I move: "That the Bill be now read a Second Time."
In moving the Bill, I thought today was going to be a showcase to display not just the worst of what is happening in prisons, but some of the best, given we had plans this morning to have a number of currently serving and former inmates make a presentation in Leinster House, along with their partners and staff in the Irish Prison Service, about the community health care programme run by the Irish Red Cross. That programme is a wonderful example of rehabilitative measures in our Prison Service but, unfortunately, that did not happen this morning. I mention this for two reasons. The first is that I know the staff and inmates were incredibly disappointed and I want to put on record publicly that we are determined and hope, in co-operation with everybody involved, to reorganise that event in January. The second reason is to register that when we speak about the shortcomings in prison policy, such as the one this Bill seeks to address, it does not mean we are unaware of the excellent work being undertaken in some sections of the Prison Service by staff, inmates, management, professional staff and so on.
I want to start by stepping back a bit and looking at where we are going with our penal policy and asking whether it is working. Every day we have thousands of men and women who are staff, inmates, professional staff and cleaning staff locked in a bubble behind the walls of our prisons at huge cost. It is an area that is rarely discussed, except in a sensationalist manner by the gutter press. We have to ask what it is all about and whether it is working.
We know from the Whitaker report, for example, that prison is not a major or universal deterrent to crime. We know from multiple reports that prison harms people emotionally and, in many cases, physically. We know it has a major impact on families and communities and deepens exclusion. We know it increases the chances of people staying involved in a life of crime. The excellent report done by the Jesuit Centre for Faith and Justice this year, Developing Inside, gives an analysis of who is in our prisons. Even though the data are somewhat old and varied across different periods, we can say that 52% of the prison population come from ex-homeless people, 20.3% have no education or only primary school education, 88% are unemployed, 93% come from the two lowest socio-economic groups, 90% have mental health issues, 28.8% have indicators of learning disabilities, 18.5% have an alcohol dependency, and all are victims of crime themselves. The list goes on.
What is the point in taking these people out of society for a couple of years and then dumping them back into society? Prison, if it is to mean anything, has to be an opportunity to deal with some of the many complex issues, be they drugs, behavioural problems or other problems, that put people in prison in the first place. Otherwise, it is an absolute waste of time and it undermines the efforts of the staff in the Prison Service who are doing their best against the odds. Our Prison Service falls well short in terms of the lack of support for drug treatment, mental health training, education facilities and so on, with the effect that people are being sent back out in pretty much the same way they came in, if not more damaged than they were beforehand. That is very bad for the staff, society and, obviously, the inmates themselves.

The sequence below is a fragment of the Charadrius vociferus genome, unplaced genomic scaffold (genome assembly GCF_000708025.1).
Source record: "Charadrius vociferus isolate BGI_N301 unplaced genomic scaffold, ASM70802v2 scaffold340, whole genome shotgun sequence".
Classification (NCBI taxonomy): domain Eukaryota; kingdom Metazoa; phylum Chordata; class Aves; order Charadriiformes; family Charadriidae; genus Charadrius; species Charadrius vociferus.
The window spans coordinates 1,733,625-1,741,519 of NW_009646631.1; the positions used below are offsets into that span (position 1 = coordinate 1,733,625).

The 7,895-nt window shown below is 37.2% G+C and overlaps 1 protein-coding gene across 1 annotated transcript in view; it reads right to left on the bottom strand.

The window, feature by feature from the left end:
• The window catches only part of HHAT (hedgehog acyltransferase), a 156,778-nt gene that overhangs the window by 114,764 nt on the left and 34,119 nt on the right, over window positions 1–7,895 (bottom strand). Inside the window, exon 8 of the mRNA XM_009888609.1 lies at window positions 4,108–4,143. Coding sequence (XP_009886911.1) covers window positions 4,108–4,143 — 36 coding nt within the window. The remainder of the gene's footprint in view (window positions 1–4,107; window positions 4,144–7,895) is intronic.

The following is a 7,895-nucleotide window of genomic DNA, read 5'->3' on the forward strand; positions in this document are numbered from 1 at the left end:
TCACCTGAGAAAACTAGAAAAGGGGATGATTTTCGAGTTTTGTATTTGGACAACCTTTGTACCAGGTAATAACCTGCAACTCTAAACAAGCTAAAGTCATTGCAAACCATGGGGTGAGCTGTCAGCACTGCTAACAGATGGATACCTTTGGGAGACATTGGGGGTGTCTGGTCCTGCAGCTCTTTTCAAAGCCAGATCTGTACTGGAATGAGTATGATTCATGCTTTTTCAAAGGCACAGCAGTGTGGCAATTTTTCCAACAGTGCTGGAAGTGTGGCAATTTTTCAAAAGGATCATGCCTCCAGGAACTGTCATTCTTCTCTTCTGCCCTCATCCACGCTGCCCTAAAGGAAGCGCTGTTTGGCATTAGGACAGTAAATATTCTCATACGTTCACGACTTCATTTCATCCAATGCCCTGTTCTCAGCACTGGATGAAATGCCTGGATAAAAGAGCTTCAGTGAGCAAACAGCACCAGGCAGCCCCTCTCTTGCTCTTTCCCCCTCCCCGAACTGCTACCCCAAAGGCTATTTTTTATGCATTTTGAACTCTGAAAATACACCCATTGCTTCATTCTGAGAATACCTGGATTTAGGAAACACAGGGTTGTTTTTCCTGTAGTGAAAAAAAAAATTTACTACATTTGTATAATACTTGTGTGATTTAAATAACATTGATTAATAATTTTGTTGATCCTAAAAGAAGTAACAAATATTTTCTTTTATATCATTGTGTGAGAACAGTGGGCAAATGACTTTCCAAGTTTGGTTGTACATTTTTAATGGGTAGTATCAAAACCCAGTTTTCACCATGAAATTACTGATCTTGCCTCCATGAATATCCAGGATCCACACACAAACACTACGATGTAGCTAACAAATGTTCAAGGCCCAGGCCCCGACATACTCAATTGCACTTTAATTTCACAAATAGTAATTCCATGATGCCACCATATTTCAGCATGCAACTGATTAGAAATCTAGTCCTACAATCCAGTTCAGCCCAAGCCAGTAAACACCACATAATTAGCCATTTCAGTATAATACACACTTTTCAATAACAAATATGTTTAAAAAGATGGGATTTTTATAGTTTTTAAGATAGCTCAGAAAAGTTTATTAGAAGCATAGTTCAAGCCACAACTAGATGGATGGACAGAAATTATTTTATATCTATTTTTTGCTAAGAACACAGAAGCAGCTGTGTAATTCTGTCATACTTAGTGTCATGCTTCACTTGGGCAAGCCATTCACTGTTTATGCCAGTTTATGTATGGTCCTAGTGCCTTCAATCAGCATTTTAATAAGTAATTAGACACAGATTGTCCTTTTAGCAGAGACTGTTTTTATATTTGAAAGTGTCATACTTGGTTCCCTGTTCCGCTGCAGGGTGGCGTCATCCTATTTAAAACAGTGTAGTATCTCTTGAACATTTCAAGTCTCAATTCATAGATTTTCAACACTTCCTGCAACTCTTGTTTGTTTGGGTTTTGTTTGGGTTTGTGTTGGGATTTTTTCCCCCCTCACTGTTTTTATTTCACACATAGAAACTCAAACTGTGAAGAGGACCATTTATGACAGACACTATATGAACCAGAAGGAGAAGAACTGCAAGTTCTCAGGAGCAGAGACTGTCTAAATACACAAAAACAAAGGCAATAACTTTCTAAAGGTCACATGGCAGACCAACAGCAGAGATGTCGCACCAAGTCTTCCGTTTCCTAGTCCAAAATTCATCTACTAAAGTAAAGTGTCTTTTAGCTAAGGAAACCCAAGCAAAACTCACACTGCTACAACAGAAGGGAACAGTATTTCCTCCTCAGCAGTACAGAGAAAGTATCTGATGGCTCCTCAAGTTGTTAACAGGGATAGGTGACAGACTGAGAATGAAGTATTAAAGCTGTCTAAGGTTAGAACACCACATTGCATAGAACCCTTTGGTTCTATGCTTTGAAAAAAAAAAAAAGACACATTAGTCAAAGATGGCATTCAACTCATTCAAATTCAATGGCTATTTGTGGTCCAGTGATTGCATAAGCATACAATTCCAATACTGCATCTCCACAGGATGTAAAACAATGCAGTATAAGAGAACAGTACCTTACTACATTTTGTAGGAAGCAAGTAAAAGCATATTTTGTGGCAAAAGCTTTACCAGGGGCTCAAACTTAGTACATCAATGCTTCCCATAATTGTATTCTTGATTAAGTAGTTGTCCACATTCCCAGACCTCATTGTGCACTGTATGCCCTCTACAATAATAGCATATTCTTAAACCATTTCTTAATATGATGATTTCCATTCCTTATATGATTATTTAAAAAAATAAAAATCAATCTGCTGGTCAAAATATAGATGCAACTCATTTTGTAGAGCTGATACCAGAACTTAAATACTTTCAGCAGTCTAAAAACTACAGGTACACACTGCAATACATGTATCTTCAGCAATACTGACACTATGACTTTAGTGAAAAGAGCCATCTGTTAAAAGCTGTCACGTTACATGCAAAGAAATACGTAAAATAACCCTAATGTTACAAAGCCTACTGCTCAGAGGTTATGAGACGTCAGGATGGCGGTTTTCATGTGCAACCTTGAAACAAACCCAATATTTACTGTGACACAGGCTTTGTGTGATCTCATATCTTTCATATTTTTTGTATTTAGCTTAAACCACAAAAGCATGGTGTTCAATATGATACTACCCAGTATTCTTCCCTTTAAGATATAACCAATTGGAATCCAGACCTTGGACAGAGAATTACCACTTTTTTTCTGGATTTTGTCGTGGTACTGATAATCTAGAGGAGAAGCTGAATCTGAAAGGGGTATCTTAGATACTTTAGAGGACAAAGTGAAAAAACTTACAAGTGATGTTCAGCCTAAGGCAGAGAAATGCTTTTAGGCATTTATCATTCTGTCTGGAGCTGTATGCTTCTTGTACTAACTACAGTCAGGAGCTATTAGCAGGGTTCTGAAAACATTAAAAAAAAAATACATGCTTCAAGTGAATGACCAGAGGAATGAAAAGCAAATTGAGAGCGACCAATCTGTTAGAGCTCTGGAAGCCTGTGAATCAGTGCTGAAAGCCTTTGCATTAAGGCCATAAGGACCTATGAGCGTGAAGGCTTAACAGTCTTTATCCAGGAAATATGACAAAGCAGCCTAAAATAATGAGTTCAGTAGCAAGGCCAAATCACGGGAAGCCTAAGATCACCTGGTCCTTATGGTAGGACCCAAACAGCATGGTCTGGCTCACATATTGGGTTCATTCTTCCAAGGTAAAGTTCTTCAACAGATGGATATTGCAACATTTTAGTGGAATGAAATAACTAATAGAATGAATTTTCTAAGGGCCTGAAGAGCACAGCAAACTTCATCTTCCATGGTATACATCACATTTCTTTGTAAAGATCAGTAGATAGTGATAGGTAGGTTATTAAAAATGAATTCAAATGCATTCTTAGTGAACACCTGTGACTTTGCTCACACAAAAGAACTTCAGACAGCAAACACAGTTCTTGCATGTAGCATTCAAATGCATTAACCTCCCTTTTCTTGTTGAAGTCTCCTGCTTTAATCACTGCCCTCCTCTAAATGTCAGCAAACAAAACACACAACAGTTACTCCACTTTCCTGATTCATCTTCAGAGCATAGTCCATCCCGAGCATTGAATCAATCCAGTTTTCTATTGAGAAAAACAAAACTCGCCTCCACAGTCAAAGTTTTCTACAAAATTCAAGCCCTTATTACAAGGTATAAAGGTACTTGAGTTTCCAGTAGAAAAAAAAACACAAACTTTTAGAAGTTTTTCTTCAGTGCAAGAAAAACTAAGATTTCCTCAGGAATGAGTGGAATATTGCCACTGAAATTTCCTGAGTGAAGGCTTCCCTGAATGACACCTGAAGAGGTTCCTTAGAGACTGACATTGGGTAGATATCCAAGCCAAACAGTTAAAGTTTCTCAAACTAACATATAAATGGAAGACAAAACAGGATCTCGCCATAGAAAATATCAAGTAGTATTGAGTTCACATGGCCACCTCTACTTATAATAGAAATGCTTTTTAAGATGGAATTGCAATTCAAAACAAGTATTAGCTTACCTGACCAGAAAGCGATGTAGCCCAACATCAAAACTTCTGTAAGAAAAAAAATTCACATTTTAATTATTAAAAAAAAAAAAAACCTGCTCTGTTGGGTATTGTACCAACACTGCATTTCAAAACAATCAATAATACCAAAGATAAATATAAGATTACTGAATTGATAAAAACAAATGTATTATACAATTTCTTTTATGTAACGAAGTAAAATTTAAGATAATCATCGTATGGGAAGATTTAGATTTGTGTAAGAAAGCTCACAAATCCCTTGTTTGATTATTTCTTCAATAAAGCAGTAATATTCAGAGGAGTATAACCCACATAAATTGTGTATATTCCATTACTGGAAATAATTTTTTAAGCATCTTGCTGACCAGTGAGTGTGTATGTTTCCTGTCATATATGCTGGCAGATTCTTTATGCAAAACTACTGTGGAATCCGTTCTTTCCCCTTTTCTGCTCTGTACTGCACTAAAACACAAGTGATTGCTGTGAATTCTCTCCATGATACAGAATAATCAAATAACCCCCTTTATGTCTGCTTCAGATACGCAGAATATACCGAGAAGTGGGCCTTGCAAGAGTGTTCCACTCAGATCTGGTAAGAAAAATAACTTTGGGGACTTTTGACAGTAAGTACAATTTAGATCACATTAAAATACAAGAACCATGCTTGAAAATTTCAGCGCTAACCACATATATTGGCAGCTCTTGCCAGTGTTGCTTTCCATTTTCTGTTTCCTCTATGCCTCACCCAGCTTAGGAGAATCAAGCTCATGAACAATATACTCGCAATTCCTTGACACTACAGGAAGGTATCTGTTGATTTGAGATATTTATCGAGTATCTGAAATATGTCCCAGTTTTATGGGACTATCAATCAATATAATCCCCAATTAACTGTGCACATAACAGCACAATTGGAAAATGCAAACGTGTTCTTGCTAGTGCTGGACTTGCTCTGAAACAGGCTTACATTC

Our penal policy and our starting point has to be that people should be sent to prison as punishment, not for punishment. Our prison policy is supposed to be that deprivation of liberty is the price that somebody pays, and once they are there, the time should be used to try to rehabilitate that person back into being a productive member of society. That approach, which has been taken in other jurisdictions, such as Finland, for example, has massively reduced the prison population there.
It is against that backdrop I am moving the Bill which sets about severely curtailing the use of solitary confinement. Let us be clear. Obviously, my personal belief is that solitary confinement should be outlawed entirely. However, to help the people who are in that situation now, whose human rights are being violated, in some cases for months, in some cases for years, as we sit here in this nice, comfortable Chamber, I am putting forward this Bill in the hope that the manner in which I do so will assist in getting it passed. I am taking the definition which comes from the international human rights standards on this issue. To be honest, they are pathetically limited but they will, if passed, make a difference for people in that situation.
The first thing the Bill does is to bring into Irish law for the first time a definition of solitary confinement. This is very important because we do not have the data and because, every time we ask, the answer the Minister will give is that we do not have any solitary confinement in Ireland. However, we know from statistics taken, for example, on one day in April, that there were 368 people, or 9% of the prison population, on restricted regimes. The Government can call it what it likes - restricted regimes, violently disruptive prisoner policy or isolation segregation - they are all versions of the same thing.
When we have raised this issue before, and the Bill itself centres on lock-up and solitary confinement for 22 to 24 hours, the Minister in previous replies has pointed out that the numbers are declining. It is true that the number being held in these conditions is declining, which is a tribute to the work being done by the Irish Prison Service, but I would point out that the reductions are not consistent and it depends on what figures are compared. For example, if one compares 2013 to 2016, they are going down, but if one compares 2014 to 2016, they are going up. The key point of this Bill is that this needs to be put into law because there is nothing to stop them going in up in the future.
The Bill amends section 35 of the 2007 Act, which allows the Minister to make rules to govern and regulate prisons. It is under current prison rules 62 and 63, which are made under this section, that the current system of solitary confinement is allowed. This Bill seeks to put restrictions on that practice. The definition is the restriction of a prisoner's opportunities for meaningful human interaction and communal association for 22 to 24 hours a day, whether by means of restricting the prisoner to a cell or by any other means. There is an important reason for that. We have used the definition that loosely followed the UN's revised standard minimum rules for the treatment of prisoners, the Nelson Mandela rules, as they are known.